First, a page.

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Philippines slaps protective duties vs. car imports

Philippines slaps protective duties vs. car imports

MANILA, Philippines — The Philippines is slapping safeguard duties on imported vehicles starting this month in a move said meant to protect local assemblers. 

In a statement on Monday, the trade department said importers will be required to cough up cash bonds up to P70,000 for passenger cars and P110,000 for light commercial vehicles once tariffs, to be laid out in an order on Wednesday, take effect 15 days after.

The levy will come on top of existing duties paid for by car importers outside Southeast Asia, whose members currently ship in vehicles at zero tariff following the ASEAN trade agreement. Under the plan, new duties will be in effect for 200 days unless otherwise overturned by the Tariff Commission.

In 2015, the latest period on which public data is available, 68% of local auto supply were imported. The trade agency, which based its decision to charge new tariffs on data from 2015 to 2018, said the share of imported vehicles were only bound to increase without the additional duties.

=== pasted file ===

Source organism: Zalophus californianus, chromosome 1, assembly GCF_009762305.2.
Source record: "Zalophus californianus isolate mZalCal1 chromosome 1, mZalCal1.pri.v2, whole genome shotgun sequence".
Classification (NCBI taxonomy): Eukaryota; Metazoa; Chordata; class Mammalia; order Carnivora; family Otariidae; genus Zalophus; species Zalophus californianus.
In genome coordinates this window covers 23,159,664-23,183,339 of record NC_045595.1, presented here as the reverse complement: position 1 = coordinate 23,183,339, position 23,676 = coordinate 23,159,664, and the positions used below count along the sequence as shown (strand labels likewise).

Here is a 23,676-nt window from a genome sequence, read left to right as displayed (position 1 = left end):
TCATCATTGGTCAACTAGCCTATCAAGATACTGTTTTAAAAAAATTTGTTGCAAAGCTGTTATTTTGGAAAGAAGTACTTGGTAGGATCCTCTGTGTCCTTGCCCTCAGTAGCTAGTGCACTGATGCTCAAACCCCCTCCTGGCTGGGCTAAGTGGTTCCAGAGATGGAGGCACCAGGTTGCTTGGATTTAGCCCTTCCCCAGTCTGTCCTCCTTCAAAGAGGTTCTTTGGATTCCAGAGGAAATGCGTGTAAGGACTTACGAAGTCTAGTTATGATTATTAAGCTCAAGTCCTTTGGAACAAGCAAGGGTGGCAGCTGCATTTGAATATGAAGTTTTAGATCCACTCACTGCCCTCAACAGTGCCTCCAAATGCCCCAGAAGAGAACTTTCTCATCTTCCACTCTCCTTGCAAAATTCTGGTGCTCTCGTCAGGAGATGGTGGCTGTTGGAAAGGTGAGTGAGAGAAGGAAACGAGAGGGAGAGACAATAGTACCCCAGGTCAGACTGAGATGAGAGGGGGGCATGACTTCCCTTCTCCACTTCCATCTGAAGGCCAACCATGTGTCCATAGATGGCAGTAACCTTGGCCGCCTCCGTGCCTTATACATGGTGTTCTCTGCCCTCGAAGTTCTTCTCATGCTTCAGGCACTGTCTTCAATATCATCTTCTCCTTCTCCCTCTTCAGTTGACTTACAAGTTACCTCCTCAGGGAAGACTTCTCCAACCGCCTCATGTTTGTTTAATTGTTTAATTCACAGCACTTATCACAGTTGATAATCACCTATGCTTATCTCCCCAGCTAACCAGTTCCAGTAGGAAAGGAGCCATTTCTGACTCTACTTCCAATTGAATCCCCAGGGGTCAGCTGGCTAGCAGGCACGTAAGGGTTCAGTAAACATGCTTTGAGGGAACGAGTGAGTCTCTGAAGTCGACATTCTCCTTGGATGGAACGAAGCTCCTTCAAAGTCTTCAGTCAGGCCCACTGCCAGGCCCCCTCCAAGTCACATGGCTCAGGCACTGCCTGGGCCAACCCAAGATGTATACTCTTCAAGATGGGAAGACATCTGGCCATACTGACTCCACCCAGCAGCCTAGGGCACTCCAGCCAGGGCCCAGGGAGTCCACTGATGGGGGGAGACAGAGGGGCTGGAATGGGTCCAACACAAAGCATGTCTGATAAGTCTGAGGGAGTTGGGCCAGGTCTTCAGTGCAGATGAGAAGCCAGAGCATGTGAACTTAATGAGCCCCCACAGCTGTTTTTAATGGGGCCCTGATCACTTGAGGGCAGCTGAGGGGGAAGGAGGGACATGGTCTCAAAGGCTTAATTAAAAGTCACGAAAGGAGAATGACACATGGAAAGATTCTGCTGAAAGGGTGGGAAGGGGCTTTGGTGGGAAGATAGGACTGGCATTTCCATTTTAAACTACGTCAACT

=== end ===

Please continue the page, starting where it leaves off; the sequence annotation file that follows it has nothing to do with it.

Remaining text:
In making the decision, the trade department was acting on a petition by the Philippine Metalworkers’ Alliance, a labor group composed of roughly 13,000 members, which argued levies are necessary for locally-made vehicles to recover lost ground to importers. However, assemblers belonging the bigger Chamber of Automotive Manufacturers Association of the Philippines had opposed the tariff. CAMPI said it would issue a statement on the latest decision.

“They are automakers but also auto importers,” Trade Secretary Ramon Lopez said in a Viber message when asked if car makers were consulted before latest tariffs were imposed.

“We have to base action on what’s provided in the law, which is to provide safeguard duty after establishing injury to local manufacturers which are providing jobs and business to other local auto parts makers as well, which also provide jobs,” he added. 

Carmakers earlier warned the tariffs would result into more expensive vehicles since charges will be passed on to consumers. The bulk of imported cars come from Thailand and Indonesia, but South Korea and Japan, where there are already existing duties, also corner large market shares which means new levies would result into costlier cars.

CAMPI data showed vehicle sales plummeted 42.7% to 173,025 units.